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Carole Lombard - 8/10
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Carole Lombard Profile

Carole Lombard, who personified the glamorous giddiness of 1930s comedy, has become the standard by which actresses who combine beauty and zany humor are measured. Many of her contemporaries noted that the wit, charm and high spirits of her characters were extensions of Lombard's own personality. Barbara Stanwyck once said of her fellow actress that she was "so alive, modern, frank and natural that she stands out like a beacon."

Born Jane Peters in Fort Wayne, Ind., on October 6, 1908, Lombard was raised in California from age six and was discovered at 12 by director Allan Dwan, who spotted her in a neighbor's yard in Los Angeles and cast her in his film A Perfect Crime (1921). She returned to films at age 17 with a contract at Fox, where her name was changed to Carole Lombard. After a few routine roles, she moved on to a stint with Mack Sennett, for whom she made a dozen or so two-reelers during 1927-28 and learned the timing which would become the basis of her comedy technique.

Lombard progressed to playing leads in minor films at Pathe and Paramount, where she was signed to a seven-year contract in 1930. After four years of roles in which her blonde beauty and fashion flair seemed more important than her acting talents, she burst into stardom in Twentieth Century (1934). The role of Lily Garland, a chorus girl-turned-temperamental-star who is pursued for professional reasons by Broadway impresario John Barrymore, at last allowed a proper outlet for Lombard's quicksilver comic gifts, and she helped turn the film into a prototype of screwball comedy.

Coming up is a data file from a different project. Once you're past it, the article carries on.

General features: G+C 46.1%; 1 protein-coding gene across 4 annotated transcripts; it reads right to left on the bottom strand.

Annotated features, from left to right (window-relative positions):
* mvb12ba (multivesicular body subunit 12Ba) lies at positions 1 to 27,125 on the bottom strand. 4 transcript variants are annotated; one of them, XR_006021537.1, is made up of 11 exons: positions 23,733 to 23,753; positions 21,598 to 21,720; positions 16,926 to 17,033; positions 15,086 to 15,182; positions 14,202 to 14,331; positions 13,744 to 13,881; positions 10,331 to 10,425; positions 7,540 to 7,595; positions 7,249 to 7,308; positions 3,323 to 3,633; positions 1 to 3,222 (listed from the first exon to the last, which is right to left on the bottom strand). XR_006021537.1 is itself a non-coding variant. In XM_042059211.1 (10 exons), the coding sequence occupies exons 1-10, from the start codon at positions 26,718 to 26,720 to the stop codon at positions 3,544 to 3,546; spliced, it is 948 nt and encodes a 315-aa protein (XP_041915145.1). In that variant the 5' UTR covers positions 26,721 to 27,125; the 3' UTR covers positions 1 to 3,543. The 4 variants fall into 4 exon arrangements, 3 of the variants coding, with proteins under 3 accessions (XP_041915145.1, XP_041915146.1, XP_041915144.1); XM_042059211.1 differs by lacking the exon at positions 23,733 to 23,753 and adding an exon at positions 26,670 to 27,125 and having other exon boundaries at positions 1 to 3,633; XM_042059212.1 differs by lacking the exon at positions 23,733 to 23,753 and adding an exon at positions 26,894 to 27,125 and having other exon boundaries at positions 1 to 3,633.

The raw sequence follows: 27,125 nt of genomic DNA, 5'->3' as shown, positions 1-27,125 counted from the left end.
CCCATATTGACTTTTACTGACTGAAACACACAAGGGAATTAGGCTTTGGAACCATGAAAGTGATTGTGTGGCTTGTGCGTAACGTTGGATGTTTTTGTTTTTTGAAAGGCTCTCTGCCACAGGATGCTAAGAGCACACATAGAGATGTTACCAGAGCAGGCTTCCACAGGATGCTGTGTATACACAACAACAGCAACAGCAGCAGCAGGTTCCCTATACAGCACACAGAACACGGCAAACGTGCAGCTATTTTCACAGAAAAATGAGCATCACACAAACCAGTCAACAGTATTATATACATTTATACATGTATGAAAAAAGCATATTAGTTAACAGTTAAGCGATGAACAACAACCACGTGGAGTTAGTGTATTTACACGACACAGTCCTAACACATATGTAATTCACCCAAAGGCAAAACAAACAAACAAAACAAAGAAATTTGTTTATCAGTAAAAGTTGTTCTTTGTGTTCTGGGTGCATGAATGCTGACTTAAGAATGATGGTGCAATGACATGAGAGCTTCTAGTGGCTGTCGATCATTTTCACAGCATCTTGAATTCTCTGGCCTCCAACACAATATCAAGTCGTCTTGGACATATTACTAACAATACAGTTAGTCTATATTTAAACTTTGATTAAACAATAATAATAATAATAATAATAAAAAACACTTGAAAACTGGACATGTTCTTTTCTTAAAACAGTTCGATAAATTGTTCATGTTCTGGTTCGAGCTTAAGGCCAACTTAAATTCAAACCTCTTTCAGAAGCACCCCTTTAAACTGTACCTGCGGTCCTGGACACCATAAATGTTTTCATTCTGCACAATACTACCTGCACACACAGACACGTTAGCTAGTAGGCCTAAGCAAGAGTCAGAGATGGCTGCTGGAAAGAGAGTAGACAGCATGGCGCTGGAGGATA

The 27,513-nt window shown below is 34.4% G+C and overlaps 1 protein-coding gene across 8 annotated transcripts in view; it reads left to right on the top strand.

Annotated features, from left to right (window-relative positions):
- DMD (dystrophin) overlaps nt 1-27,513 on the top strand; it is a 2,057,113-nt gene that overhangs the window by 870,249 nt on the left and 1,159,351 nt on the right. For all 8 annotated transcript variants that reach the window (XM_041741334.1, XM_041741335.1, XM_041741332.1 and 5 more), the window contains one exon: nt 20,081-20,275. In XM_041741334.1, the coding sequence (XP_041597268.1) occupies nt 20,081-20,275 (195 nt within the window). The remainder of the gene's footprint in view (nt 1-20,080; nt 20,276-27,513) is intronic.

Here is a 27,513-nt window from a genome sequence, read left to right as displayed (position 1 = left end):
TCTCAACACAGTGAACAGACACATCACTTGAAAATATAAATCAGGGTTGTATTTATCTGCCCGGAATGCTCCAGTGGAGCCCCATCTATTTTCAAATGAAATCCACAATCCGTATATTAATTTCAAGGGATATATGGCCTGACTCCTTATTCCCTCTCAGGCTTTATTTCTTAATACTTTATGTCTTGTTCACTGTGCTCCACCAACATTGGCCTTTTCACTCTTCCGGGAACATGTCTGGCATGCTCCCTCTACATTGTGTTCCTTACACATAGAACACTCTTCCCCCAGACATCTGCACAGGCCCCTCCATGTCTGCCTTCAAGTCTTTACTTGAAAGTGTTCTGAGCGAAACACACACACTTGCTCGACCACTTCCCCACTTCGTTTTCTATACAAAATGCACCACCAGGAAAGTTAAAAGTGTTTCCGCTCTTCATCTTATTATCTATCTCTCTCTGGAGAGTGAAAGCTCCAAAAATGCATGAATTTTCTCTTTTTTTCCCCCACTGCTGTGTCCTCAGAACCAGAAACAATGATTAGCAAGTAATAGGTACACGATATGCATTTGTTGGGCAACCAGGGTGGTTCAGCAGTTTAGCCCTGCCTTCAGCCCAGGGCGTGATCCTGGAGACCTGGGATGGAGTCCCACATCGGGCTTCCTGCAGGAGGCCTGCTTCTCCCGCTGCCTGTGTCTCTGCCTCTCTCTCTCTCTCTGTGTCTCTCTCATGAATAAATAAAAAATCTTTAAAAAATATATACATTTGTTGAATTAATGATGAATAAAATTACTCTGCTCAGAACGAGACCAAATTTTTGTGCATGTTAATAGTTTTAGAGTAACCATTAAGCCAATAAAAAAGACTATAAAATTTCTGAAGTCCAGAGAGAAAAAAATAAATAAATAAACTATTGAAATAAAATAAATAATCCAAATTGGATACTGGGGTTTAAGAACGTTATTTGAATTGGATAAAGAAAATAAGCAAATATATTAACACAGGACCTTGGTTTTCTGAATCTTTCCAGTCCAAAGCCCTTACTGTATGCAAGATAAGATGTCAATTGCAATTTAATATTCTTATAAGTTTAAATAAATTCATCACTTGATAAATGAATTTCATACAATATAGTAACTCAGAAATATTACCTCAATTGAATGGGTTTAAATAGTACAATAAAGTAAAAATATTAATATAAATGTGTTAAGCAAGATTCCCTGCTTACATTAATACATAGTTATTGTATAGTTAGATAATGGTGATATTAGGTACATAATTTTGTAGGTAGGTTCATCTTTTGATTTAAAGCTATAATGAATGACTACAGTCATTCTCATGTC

Lombard's My Man Godfrey (1936) and Nothing Sacred (1937) also became classics of the screwball genre, and are often considered among the funniest movies ever made. In the former film she gives what many consider the definitive Lombard performance as a ditsy heiress who takes in an apparently penniless hobo (William Powell, Lombard's ex-husband in real life) and turns him into the family butler. In the latter, she is a Vermont girl who is thought to be dying and allows hotshot reporter Fredric March to wring maximum publicity out of her "fate" even though it's all a mistake.

After her comedy successes led to her being named Hollywood's highest-paid star, Lombard turned serious in four films: Made for Each Other (1939), in which she plays the wife of struggling young attorney James Stewart; In Name Only (1939), a touching romance in which she's part of a love triangle that also includes Cary Grant and Kay Francis; Vigil in the Night (1940), in which she's a dedicated nurse at a British hospital; They Knew What They Wanted (1940), in which she is the mail-order bride of immigrant Charles Laughton, and the offbeat Alfred Hitchcock marital comedy, Mr. and Mrs. Smith (1941), co-starring Robert Montgomery.

Lombard returned to comedy in grand style with her final film, To Be or Not to Be (1942), Ernst Lubitsch's scintillating political satire about a theatrical couple (Lombard and Jack Benny) who find ingenious ways of outwitting Nazis in World War II Poland. On January 16, 1942, shortly after the completion of this film, Lombard was killed in an air crash near Las Vegas after having sold $2 million worth of war bonds in her home state of Indiana.

She left behind a grief-stricken widower -- Clark Gable, whom Lombard had married in 1939 after a well-publicized courtship. President Roosevelt sent a consoling cable that read in part, "She brought joy to all who knew her, and to millions who knew her only as a great artist."

* Titles in Bold will Air on TCM in August

by Roger Fristoe
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